Although you do play the game most of the time in a first person mode, pressing the LT control to enter the cover mode puts you in third person perspective to allow you to creep around the walls, see the enemies nearby and time your stealth move from one area to the next without being seen. The majority of the controls come quite intuitively as in almost all games now, A is Jump, B is Attack and RT is to shoot, whilst the Left D-Pad controls turn on/off available abilities. It has an annoyance when trying to shoot enemies whilst you are in cover mode as the use of the right thumb stick to aim feels a little sloppy and ammo seems to be of a very limited supply. Due to the lack of ammunition you will later adapt to reserving your supplies and shooting only when you need to.

Graphically there are a lot of older games on the market more impressive to look at, but less impressive to play. For a game with a futuristic setting, it lacks a decent visual quality to match the great lengthy challenging gameplay that is a joy to behold. The transition from game to cut-scene seems to pause and sometimes jagged edges can occasionally appear, but these are very minor flaws.

Overall the gameplay is impressive and will definitely appeal to gamers who like stealth games such as Splinter Cell because you need to be tactical and patient otherwise you stand no chance of survival. Playing the run and gun method does not work in your favour all of the time, so even on the games easiest setting you will encounter many difficulties this way as more than just a few enemies on screen will kill you in a matter of seconds! When you encounter some of the Bosses, this is an ultimate test of willpower and perseverance because during the later levels you could quite easily give up – if you like a fearsome challenge, you will not be disappointed with Deus Ex: Human Revolution. Furthermore if you want a mean test of your ultimate gaming abilities you can play on the “Give Me Deus Ex” setting – it’s right up there with other game’s Veteran or Legendary settings – kill or be killed, think quick and act fast!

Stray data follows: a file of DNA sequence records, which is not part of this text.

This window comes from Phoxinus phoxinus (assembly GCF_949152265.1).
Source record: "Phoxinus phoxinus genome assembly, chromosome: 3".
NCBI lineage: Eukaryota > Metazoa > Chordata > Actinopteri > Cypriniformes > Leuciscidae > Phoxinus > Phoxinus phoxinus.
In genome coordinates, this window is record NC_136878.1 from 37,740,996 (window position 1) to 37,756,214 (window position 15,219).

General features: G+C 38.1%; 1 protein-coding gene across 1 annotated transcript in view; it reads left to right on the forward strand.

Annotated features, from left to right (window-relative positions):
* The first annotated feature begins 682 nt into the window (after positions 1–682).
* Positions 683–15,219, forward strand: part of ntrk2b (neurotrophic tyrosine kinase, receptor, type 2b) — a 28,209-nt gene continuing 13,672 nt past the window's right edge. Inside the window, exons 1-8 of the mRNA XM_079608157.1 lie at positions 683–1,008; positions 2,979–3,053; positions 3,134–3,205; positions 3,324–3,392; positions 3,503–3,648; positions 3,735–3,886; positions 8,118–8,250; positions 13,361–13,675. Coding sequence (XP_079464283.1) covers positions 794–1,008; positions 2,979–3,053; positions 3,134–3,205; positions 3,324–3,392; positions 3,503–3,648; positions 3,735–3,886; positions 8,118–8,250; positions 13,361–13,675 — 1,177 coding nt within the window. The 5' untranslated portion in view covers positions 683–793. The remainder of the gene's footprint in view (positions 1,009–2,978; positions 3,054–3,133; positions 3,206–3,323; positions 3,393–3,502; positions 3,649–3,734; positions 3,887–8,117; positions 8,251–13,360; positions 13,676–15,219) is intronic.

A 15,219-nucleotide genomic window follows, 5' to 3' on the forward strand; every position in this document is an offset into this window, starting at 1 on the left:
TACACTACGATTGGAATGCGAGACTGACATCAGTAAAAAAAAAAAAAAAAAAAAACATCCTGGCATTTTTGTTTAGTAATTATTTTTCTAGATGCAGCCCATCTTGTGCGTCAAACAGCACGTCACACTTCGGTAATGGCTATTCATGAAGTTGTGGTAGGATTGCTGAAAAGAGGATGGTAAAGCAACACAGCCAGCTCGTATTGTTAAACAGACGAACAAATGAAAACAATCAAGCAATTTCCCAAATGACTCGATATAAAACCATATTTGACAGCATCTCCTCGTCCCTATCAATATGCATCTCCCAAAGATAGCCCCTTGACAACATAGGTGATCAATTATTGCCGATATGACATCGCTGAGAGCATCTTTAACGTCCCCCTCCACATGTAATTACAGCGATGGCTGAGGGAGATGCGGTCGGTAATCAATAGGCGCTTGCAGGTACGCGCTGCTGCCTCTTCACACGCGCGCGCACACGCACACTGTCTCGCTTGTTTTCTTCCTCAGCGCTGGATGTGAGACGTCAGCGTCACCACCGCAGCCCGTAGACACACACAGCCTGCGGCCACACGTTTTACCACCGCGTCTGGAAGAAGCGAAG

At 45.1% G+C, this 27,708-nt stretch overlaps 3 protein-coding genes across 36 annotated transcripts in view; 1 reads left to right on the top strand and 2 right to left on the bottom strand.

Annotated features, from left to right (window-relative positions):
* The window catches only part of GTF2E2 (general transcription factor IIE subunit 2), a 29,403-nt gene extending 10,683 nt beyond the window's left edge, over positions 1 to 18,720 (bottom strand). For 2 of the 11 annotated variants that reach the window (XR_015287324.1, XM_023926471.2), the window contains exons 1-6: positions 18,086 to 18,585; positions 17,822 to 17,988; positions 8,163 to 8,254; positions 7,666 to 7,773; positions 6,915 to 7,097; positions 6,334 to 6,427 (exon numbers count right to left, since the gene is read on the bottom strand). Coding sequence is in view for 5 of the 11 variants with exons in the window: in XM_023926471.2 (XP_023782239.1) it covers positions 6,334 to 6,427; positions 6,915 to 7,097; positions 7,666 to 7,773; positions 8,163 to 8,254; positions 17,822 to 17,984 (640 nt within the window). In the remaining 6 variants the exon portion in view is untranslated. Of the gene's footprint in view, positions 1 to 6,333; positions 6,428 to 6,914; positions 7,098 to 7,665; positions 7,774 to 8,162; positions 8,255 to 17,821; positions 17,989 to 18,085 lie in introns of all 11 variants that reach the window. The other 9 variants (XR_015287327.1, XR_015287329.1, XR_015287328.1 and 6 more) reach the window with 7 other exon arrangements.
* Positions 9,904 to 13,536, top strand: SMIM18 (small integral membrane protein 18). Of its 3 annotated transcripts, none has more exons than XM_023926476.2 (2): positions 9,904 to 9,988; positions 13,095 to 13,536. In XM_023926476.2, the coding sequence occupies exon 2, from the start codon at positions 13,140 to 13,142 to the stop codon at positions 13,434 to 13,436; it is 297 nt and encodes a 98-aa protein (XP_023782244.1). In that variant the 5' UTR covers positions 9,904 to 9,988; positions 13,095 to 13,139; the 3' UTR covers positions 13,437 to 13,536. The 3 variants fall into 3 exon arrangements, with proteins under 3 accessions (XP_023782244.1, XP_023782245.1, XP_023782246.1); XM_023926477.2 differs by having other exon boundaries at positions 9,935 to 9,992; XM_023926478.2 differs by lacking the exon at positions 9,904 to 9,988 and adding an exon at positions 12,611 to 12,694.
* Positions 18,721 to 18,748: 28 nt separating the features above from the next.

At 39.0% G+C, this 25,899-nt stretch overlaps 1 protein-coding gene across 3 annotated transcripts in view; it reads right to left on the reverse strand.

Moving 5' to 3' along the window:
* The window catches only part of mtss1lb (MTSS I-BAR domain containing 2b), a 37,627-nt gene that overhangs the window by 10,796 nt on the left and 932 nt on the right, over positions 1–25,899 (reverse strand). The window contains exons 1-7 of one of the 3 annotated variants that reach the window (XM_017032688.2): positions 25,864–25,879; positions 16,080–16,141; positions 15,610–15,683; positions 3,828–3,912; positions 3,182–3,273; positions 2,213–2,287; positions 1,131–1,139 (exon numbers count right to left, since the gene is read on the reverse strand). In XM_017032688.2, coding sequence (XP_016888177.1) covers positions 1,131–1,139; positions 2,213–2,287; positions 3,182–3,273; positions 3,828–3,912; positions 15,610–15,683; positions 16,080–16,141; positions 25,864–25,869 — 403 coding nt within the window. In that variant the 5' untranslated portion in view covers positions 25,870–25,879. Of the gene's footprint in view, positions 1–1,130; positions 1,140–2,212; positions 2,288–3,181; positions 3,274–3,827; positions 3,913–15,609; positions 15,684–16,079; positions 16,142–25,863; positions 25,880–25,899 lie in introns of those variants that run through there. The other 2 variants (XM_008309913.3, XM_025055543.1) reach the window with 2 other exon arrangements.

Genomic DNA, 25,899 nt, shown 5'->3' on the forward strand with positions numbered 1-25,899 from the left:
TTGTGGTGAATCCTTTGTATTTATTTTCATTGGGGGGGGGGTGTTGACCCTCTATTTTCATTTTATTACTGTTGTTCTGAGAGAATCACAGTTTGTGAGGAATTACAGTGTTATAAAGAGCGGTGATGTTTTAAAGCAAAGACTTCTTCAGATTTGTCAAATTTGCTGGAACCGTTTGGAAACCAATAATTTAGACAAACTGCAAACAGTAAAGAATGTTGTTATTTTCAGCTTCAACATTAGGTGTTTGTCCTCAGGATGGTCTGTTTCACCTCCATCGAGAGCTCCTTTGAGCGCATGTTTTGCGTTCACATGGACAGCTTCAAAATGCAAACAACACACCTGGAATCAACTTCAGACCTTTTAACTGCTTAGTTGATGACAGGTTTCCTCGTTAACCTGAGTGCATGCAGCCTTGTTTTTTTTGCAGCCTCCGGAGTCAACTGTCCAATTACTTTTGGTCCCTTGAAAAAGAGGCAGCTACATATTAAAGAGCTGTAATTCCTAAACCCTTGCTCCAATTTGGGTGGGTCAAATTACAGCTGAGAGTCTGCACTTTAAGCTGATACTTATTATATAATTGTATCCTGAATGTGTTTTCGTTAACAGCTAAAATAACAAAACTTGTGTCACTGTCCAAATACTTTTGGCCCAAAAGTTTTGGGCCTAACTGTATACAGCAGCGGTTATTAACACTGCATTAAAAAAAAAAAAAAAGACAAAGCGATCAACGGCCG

Because Deus Ex: Human Revolution is a prequel to the other titles in the series from older systems, new gamers to the franchise will not feel lost in the story – it is an almost perfect game except for the few earlier mentioned flaws and slightly dated visuals, but the game will bring you hours of enjoyment and most definitely a worthy addition to your games collection.